November 12, 2021

Unions have had a long history within the United States; it’s even in the name! But, no unions have had a harder run than labor unions. Labor unions, corporations, and the corporate-influenced government have fought for hundreds of years over the rights of workers versus the profit of CEOs and board members. In fact, the first aerial attack on US soil was not Pearl Harbor but the Battle of Blair Mountain, which was when the government paid private planes to drop bombs on striking coal miners attempting to unionize and secure worker’s rights at the West Virginian mine. The struggle of workers and unions has continued into the present day where Kellogg, John Deer, and Netflix workers are striking against their employers. 


Kellogg is a company with a long history of controversy but its most recent in the strike taking place across the country at the company’s facilities. While workers fight for better wages and against a cut to their pension and benefits, the company has brought in scabs, non-unionized and barely trained workers who are willing to work for cheap and keep the factories running albeit at low productivity. Nevertheless, the workers remain firm in their demands and plead anyone who doesn’t have to to not cross the picket line.


But some people have to cross the line such as the EMS vans deployed to a John Deere facility when scabs replacing the striking workers crashed a tractor in the plant on their very first day. The John Deere strike has also remained strong, refusing to budge on their demands for better pay, work hours, conditions, etc.


The strikes are an important part of securing worker’s rights and democracy in the workplace just as unions are. They are essential to providing better working conditions, better pay, better benefits, better pensions, and better hours. Being part of a union helps the workers, aiming to secure more rights and prevent further exploitation by companies. It gives those unhappy with their work conditions the option to work with others in the same boat and actually make a change rather than quit and find a new job with the same problems. If you are interested in unionizing a workplace it is illegal to be fired for it or to stop you from doing so. That doesn’t mean your employer won’t attempt to fire you for something else or convince you and your coworkers not to, but at the very least you can say you tried and if you succeed you will have made a great stride in the rights of you and your fellow workers.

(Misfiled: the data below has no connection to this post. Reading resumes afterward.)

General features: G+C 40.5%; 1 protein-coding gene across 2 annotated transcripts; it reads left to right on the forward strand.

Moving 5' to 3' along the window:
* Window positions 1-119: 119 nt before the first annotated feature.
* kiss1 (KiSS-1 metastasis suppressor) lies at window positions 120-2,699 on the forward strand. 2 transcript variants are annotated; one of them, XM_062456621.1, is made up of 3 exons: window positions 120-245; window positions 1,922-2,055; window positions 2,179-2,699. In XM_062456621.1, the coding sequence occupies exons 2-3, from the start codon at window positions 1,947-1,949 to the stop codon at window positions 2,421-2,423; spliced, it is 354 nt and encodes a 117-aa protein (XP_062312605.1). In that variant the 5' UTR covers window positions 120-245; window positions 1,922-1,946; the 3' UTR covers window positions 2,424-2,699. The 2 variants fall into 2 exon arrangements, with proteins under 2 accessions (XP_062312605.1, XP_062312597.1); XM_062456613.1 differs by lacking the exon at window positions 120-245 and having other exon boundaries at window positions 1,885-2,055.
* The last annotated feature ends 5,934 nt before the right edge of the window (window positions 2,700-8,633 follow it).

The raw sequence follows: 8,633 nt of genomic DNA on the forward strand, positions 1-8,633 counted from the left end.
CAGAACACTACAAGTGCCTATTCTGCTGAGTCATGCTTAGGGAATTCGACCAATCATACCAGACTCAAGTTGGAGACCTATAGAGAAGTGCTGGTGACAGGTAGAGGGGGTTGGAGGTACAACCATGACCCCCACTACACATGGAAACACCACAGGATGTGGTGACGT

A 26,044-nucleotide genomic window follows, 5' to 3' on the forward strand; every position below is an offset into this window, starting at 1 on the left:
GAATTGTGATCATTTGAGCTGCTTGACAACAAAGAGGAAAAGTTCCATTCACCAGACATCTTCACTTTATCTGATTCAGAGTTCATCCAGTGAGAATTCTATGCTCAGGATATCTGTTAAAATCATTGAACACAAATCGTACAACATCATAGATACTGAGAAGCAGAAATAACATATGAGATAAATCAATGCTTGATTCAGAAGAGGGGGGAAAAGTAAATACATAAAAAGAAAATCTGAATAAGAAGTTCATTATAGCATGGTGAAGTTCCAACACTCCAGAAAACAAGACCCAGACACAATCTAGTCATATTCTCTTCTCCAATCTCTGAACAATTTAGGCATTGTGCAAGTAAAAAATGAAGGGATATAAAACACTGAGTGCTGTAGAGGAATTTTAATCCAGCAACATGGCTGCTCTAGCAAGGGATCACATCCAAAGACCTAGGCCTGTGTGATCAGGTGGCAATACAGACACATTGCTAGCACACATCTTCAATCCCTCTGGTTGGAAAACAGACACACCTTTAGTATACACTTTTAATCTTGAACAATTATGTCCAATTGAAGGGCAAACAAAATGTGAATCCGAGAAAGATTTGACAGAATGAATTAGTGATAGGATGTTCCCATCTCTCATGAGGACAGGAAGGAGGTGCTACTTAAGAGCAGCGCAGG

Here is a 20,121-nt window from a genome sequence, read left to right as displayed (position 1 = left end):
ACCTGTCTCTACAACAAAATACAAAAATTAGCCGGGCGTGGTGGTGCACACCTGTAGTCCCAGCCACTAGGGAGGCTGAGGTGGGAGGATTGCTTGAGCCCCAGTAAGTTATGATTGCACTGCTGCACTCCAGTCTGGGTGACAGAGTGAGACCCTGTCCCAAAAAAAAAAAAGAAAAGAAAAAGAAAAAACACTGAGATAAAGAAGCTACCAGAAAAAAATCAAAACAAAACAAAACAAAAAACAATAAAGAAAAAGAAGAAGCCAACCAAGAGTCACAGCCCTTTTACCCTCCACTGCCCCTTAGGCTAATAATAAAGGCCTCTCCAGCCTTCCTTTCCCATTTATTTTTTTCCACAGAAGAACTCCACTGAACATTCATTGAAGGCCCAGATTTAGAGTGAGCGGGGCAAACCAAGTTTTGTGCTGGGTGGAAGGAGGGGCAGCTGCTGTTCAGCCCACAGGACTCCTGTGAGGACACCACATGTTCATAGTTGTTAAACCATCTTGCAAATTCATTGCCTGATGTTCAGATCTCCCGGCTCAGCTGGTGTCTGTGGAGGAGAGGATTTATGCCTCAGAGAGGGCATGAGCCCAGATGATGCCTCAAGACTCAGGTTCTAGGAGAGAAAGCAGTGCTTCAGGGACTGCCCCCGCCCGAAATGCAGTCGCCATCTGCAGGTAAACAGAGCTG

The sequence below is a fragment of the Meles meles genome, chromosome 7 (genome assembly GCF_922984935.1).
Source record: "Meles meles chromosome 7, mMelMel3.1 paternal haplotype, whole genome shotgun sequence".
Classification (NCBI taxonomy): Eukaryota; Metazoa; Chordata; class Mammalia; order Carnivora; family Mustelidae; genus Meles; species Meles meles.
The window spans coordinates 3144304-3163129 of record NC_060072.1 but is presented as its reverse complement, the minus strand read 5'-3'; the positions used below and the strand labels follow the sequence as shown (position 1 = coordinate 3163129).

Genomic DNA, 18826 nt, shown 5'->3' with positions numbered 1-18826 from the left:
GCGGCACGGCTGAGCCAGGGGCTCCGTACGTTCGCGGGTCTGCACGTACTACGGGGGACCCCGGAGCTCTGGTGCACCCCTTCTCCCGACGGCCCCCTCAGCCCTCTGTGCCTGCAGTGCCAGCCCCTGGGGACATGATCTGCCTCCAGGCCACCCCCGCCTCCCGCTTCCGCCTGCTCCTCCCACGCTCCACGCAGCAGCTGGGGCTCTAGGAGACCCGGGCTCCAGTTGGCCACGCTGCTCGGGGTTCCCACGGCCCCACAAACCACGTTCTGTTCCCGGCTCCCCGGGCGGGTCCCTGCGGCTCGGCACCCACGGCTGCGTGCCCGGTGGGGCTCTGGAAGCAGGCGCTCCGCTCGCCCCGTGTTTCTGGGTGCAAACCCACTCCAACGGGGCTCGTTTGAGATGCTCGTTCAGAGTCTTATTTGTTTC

If you are interested in unionizing you can also seek out a local union organizer and get help in forming a union at your workplace. It also helps to talk to your coworkers about your working conditions, pay, benefits, etc. Your employer cannot legally prevent you from discussing those things with your coworkers and being aware of each other’s pay allows us to see the inequality of our workplace and work together to acquire better wages.


Union Busting itself is a million dollar industry, firms are paid massive amounts of money to come to the workplace and dissuade workers from unionizing with talking points, misleading information, and shallow rewards like pizza parties and pats on the back.  If you do try to unionize, you must be ready for these sorts of organizations and hold firm in your stance. Companies like Amazon, Google, FedEx, and Nestle all use union busting to maintain control over their employees and exploit their labor. These companies have also had attempts to unionize in the past, especially Amazon which has recently had attempts to unionize within their warehouses which are notorious among worker’s rights activists. In April Amazon admitted that their drivers are frequently forced to pee in bottles. Recently they have pushed for AI cameras in those same trucks which are meant to punish drivers for inefficiency and poor driving. However, those cameras don’t work as well as intended, leading to many drivers being wrongly punished for other driver’s violations, mainly when someone cuts them off on the road. In September it was announced that the company also has plans for company towns, an idea that has notoriously failed in practice across the country as workers are massively exploited and practically held captive by the fees and costs to stay in the town that don’t provide enough money to leave it.


The most important thing to remember is that these companies are not your friends or family, they do not care about you and what is best for you. They want as much of your labor as possible for as little pay as possible. Legal or not, companies will take everything they can and leave you with as little as they can. We climb higher and find freedom when we work together against the interests of the bourgeois capitalists, not while cleaning under their million dollar boot.

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About the Writer
Photo of Ellie Haines
Ellie Haines, Staff Writer
Ellie Haines is a Senior writing Current Occurrence and Game Network. She likes to cover current events, politics, and what's happening in the games industry.

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